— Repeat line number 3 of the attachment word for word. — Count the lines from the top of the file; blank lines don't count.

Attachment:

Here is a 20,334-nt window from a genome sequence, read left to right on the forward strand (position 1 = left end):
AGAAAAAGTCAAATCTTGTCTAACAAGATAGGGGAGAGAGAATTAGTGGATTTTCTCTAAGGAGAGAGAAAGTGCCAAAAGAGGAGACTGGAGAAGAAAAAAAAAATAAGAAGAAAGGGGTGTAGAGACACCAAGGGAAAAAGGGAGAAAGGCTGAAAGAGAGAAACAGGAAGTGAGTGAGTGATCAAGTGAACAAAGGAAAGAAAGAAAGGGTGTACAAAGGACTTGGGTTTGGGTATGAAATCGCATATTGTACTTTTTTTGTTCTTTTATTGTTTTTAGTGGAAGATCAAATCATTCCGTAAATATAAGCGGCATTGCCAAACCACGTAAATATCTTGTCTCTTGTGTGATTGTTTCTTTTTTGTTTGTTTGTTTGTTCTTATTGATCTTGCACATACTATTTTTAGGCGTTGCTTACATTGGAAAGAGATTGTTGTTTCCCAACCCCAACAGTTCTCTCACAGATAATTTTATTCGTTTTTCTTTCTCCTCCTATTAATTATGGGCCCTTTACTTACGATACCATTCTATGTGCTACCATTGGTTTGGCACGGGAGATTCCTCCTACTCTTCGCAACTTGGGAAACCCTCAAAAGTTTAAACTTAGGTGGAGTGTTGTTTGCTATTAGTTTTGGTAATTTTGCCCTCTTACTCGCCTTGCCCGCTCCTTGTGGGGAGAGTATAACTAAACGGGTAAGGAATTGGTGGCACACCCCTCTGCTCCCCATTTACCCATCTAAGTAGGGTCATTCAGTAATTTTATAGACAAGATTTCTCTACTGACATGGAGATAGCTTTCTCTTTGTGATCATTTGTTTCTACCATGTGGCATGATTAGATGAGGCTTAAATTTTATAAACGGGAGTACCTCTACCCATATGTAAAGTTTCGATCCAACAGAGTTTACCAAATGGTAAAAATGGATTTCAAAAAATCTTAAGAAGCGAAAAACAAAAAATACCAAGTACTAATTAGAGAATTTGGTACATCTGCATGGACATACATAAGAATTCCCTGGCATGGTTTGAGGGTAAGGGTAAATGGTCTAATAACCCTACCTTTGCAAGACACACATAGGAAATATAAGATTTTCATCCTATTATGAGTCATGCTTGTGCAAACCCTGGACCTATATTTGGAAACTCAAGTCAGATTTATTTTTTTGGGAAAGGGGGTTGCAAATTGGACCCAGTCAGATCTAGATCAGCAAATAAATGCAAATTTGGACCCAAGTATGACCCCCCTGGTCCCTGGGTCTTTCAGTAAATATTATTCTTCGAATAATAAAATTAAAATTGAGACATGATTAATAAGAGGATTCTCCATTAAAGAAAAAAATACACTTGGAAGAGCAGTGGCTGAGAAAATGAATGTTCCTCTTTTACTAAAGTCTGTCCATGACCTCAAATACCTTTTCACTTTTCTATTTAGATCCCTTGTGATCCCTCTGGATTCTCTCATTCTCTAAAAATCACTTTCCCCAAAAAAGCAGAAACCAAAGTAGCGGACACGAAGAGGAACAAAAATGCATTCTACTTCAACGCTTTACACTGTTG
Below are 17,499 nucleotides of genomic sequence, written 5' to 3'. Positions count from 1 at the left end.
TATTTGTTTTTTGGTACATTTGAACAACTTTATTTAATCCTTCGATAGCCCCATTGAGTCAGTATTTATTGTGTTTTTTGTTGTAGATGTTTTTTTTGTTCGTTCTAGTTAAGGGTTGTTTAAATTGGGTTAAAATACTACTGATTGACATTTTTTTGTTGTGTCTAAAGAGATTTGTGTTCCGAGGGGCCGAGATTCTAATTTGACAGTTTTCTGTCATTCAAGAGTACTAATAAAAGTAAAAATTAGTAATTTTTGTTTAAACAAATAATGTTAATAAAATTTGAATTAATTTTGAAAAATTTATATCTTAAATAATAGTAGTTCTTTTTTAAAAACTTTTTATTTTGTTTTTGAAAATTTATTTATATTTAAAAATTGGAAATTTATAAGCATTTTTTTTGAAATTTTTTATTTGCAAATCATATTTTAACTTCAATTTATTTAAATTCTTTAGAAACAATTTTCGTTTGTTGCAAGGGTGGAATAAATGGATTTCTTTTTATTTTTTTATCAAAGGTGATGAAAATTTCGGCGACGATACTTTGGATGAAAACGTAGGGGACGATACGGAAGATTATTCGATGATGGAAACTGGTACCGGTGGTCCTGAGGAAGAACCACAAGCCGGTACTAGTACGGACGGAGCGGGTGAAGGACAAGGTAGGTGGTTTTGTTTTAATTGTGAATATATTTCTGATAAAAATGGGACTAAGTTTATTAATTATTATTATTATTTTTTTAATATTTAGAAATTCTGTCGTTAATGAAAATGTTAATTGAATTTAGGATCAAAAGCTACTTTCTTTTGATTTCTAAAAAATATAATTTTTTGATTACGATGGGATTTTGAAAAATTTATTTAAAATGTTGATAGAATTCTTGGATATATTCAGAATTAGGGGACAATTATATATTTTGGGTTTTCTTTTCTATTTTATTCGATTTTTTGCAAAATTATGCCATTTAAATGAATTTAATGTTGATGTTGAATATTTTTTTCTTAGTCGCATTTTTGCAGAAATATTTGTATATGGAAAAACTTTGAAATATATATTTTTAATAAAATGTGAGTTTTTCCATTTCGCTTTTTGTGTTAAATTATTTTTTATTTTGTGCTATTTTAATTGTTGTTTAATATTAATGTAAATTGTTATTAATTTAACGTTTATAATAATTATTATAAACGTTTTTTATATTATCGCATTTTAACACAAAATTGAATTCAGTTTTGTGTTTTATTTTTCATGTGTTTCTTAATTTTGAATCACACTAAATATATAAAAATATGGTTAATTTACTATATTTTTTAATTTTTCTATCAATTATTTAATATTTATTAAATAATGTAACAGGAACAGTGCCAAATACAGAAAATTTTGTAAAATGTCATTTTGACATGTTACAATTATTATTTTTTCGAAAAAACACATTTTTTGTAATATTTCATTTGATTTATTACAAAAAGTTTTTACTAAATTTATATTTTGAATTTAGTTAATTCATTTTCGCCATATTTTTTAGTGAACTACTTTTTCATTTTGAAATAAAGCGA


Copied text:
Below are 17,499 nucleotides of genomic sequence, written 5' to 3'. Positions count from 1 at the left end.